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Sunday, February 3, 2008

My Near-Collision with Cesarean

(When I turned in my manuscript, I thought I was done with everything I could ever say about my births--guess what, I was wrong!)

I was most vulnerable the first pregnancy. I was professionally educated and not at all empowered.

The first threat of a C was with the diagnosis of a partial placenta previa (placenta overlying the edge of the cervix) during my first pregnancy. "If it doesn't move, you'll need a C." The OB knew it would likely move (and not a big deal to him) and was just an automatic comment to let me know what I might be faced, but his verbalization caused me to worry. The OB's also insisted I stop working. I remained anxious, sendentary and bored for the rest of that pregnancy.

The placenta moved up as it usually does. With another US, they told me it had move. I was cleared for vaginal birth.

After three hours of pushing and exhaustion, I pleaded for the labor to be over. I begged for anything to get William out. I thought that I would be better off dead, then to have one more contraction. This is when I came the closest to a C. Had a cesarean been performed on me, I would have been convinced that my body was abnormal and malfunctioned. At least at the time, I would have been convinced that birth was risky and OBs were necessary. I think that I would have eventually figured out that a C was an end-result of a fearful birth culture. In anycase, even with a vaginal birth, I was left feeling humiliated and very unempowered.

I have wondered why he didn't do the C. I didn't have an epidural, so "easy anesthesia" wasn't on board. Physicians have high rates of C's, so I can't say being a physician protected me. Since 12 years the C rate has exponentially gone up. Today the same labor would no doubt end in a C. Who waits three hours for a primigravida to push? No one.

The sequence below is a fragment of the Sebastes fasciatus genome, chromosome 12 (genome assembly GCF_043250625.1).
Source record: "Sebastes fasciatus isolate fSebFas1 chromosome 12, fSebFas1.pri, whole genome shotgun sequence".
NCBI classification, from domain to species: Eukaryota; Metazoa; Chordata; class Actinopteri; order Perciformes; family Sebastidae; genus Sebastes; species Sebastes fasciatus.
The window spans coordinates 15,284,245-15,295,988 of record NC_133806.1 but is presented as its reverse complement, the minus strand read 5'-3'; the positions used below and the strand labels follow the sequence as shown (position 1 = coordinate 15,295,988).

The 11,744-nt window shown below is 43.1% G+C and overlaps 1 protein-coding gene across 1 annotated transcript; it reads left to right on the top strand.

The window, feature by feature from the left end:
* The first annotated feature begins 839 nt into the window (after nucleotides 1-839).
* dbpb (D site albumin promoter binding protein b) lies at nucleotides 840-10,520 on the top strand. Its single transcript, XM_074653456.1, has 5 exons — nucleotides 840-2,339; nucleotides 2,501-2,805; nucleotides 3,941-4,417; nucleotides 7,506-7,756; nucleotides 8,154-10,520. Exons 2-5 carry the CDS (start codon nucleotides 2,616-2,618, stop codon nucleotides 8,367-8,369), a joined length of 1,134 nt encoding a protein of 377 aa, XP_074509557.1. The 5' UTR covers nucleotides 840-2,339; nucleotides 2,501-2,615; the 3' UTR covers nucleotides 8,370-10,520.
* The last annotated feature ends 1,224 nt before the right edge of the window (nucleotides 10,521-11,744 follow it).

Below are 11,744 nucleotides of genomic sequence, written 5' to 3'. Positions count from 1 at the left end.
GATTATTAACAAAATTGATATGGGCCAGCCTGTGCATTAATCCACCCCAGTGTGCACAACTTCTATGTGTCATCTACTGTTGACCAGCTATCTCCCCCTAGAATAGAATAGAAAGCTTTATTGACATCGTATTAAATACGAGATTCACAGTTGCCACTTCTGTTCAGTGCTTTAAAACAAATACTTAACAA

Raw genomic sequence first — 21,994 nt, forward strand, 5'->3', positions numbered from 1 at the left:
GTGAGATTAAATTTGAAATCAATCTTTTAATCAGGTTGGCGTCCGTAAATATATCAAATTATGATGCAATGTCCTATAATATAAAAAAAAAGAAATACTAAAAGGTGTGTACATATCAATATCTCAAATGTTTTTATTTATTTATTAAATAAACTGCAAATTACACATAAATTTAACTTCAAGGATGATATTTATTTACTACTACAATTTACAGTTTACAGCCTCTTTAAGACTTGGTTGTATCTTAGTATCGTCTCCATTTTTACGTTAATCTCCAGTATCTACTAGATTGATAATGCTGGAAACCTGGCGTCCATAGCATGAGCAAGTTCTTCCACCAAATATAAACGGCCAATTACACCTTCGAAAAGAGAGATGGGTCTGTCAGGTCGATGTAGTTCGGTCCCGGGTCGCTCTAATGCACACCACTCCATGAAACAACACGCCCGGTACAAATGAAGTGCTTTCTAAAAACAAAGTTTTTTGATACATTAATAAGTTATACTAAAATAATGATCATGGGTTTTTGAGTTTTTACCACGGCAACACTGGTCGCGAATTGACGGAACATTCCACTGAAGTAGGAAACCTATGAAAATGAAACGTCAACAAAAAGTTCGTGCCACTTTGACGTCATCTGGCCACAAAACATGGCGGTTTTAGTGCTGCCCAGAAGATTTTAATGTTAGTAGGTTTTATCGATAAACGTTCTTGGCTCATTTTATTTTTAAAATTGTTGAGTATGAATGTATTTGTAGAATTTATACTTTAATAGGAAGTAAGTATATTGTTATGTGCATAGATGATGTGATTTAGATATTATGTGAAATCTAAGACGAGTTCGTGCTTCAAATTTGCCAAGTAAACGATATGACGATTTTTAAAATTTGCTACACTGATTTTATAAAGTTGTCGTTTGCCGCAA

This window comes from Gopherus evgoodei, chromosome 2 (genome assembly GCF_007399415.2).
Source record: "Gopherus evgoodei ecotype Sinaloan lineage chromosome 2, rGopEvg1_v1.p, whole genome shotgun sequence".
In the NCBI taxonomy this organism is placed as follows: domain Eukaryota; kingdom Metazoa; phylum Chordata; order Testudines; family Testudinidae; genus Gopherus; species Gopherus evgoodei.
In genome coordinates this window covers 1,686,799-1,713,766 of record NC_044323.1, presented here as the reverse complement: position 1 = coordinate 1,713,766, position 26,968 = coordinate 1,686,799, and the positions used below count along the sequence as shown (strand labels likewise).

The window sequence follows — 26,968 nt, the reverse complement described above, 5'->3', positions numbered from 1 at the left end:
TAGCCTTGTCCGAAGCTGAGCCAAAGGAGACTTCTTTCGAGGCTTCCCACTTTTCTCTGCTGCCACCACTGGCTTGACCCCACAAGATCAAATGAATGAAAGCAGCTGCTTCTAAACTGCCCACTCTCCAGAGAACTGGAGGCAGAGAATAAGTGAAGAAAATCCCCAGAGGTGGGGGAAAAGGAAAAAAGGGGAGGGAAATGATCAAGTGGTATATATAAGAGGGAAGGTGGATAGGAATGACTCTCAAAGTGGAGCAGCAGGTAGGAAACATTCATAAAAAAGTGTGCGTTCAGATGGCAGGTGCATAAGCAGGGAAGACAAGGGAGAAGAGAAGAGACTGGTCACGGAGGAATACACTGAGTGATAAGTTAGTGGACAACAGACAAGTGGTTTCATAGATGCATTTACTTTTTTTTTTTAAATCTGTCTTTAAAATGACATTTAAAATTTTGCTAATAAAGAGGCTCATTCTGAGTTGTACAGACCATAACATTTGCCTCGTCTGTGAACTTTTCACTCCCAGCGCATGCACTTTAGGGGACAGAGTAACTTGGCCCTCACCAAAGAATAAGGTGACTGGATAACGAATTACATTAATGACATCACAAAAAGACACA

I was so close to that C. I have wondered how it would have impacted my future healing births, if I would have been allowed to have them. One birth has such long term implications. My second birth occured before the VBAC ban. VBAC wouldn't have been the huge issue it is today.

The next worry was with my second pregnancy. At some point Scott was positioned breech. I again heard the threat, "If he doesn't turn, then C!" Probably no one took it a serious as I did. I worried. I was not given breech turning techniques or anything active to do. Scott did turn and I had a very nice birth with my heaven-sent doula. The first time I heard about breech turning techniques was during my third pregnancy. I was editing an article written by a chiropractor on the Webster technique for our locally published Mother to Mother... I was sure I didn't have to worry about breech.

There was no C threat during my third pregnancy. When I had abnormal triple screen results my husband demanded that I go to an OB. I resisted. He then requested "just a ultrasound." I refused. The morning labor started he reminded me "to get that US." Let's make sure the placenta is out of the way. Can you imagine if I did get that US and found the placenta clear but the baby breech (if indeed he was breech early in labor)? I would have been sent in for my C right then. I never imagined breech could happen to me and I wouldn't have been prepared to explore last minute other possibilities. I'm glad we didn't know. By Trusting birth, I was Rewarded.

Most women have to put up with the threat of Cesarean several times through pregnancyand labor, it's a wonder anyone has a Vaginal birth.